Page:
RBC fires CFO Nadine Ahn after probe into personal relationship

Article content

Royal Bank of Canada fired its chief Financial Officer Nadine Ahn after an internal review concluded that she was in an undisclosed close personal relationship with another employee that violated the bank’s code of conduct.

Katherine Gibson, a long-time Royal Bank employee, was named interim CFO and a search will be held for a permanent replacement, the bank said in a statement Friday evening.

Article content

The bank said it was “recently made aware of allegations involving Ms. Ahn and immediately launched an internal review and engaged outside legal counsel to investigate.”

“The investigation found evidence that, in contravention of the RBC Code of Conduct, Ms. Ahn was in an undisclosed close personal relationship with another employee which led to preferential treatment of the employee including promotion and compensation increases.”

Both Ahn and the other employee, who wasn’t identified, were terminated, the bank said in the statement, which noted that the CFO was fired earlier Friday. Royal Bank spokesperson Gillian McArdle declined further comment. Ahn couldn’t be immediately reached for comment.

“The investigation found no evidence of conduct by the former CFO or the other employee with respect to the bank’s previously issued financial statements, RBC’s strategy or its financial or business performance,” according to the statement.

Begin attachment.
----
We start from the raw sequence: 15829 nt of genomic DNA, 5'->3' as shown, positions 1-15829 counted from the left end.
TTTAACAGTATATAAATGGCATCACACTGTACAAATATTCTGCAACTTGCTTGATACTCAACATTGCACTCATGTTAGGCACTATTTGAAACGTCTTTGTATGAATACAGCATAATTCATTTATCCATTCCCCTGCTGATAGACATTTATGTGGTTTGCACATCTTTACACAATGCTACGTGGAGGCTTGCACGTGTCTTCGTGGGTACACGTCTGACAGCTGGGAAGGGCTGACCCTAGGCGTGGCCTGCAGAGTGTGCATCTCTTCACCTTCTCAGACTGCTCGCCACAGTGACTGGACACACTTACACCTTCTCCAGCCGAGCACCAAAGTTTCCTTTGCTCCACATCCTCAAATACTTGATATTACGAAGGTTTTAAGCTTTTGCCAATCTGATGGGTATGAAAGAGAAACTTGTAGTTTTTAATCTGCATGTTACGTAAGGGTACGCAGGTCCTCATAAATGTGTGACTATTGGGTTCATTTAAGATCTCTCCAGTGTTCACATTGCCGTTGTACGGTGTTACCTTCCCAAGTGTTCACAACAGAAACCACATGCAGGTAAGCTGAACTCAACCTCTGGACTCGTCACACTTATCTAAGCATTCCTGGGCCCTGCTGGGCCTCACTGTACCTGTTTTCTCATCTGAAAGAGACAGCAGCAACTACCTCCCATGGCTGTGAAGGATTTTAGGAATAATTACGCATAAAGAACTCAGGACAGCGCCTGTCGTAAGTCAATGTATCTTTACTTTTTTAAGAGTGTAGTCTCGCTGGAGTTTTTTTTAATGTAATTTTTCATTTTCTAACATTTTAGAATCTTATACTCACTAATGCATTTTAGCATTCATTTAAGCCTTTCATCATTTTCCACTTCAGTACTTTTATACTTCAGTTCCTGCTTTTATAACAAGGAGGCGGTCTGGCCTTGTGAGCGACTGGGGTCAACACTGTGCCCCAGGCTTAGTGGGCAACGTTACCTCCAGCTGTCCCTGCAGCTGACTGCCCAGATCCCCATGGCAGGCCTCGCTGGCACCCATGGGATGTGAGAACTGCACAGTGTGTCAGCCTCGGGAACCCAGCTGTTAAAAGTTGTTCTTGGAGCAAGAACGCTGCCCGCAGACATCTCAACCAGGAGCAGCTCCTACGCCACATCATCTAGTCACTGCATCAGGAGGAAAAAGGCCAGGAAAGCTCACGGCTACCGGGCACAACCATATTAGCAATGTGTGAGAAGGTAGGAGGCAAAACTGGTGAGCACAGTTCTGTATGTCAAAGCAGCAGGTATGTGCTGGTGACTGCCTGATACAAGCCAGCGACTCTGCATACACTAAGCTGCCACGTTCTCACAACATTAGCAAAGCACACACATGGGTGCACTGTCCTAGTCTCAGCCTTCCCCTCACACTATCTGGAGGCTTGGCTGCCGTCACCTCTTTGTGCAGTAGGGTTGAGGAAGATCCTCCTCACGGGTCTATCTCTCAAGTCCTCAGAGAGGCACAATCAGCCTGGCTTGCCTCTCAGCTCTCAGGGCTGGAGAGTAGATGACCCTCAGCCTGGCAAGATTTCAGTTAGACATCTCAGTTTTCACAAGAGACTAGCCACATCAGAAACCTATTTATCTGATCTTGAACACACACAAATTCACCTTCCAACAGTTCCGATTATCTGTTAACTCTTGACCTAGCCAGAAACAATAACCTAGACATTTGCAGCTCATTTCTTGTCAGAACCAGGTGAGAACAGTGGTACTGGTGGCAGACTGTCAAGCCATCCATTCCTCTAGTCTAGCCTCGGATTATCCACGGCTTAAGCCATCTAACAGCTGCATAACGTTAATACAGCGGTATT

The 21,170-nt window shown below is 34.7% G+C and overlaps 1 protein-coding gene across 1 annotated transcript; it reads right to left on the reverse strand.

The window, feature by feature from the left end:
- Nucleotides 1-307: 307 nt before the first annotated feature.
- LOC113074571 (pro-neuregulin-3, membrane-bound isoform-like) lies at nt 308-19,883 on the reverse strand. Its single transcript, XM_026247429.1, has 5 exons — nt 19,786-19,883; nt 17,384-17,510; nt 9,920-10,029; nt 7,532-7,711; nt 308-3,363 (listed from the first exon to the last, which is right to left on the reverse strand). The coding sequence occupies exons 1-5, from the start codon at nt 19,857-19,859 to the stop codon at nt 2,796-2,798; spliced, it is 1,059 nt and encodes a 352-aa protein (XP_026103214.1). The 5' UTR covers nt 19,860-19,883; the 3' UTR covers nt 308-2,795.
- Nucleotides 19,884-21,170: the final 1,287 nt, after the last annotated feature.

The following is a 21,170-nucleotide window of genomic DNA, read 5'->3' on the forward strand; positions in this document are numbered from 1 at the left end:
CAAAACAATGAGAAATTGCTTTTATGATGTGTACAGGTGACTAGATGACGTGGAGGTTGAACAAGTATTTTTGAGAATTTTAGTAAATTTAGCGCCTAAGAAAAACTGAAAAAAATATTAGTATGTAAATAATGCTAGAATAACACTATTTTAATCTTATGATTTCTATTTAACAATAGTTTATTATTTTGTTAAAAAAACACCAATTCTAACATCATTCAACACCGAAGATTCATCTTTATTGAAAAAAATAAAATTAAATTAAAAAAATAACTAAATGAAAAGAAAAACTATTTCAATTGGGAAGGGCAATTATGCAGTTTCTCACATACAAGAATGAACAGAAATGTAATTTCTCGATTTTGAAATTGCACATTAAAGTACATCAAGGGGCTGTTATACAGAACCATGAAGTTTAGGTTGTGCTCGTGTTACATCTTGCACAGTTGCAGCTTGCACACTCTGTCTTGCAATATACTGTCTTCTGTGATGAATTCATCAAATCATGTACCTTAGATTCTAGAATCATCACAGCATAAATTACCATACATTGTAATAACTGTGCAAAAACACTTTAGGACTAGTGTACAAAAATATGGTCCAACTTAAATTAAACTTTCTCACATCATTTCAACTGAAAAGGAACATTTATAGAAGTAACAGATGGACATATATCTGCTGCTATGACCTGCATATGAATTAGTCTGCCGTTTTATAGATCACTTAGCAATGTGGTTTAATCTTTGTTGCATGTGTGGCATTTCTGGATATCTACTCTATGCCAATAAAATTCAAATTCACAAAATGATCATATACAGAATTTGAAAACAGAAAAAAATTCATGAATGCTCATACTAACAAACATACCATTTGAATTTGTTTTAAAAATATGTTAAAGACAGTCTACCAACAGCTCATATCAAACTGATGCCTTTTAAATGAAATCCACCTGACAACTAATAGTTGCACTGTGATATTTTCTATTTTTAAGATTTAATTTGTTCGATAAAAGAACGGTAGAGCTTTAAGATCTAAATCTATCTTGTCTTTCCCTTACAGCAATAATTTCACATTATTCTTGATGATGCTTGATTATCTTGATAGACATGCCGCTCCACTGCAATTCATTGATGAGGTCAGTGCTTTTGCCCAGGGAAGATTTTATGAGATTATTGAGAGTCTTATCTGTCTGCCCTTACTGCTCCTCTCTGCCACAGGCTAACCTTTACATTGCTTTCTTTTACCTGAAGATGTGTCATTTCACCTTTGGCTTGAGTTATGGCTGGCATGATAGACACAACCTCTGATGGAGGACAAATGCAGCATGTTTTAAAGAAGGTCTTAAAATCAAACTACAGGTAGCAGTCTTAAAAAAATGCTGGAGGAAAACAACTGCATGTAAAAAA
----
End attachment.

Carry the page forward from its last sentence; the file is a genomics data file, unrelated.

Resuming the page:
Ahn joined Royal Bank in 1999 and worked in a series of treasury, risk, investor relations and other financial roles before being named CFO in September 2021. At the time, she was the only female CFO at any of the Big Six Canadian banks, though Marie Chantal Gingras was since named CFO at National Bank of Canada.

Article content

Ahn, who is in her early 50s, is a chartered professional accountant and graduated with a business degree from the University of Toronto in 1994, according to her LinkedIn profile.

Recommended from Editorial

She earned $4.1 million in direct compensation in fiscal 2023, including $650,000 in salary and more than $3.4 million in bonuses and stock awards. That was up about 25 per cent from the prior year.

Royal Bank’s annual proxy circular states that if one of its top executives is terminated for cause, the bank won’t pay severance and the employee could also forfeit various other bonus awards.


Share this article in your social network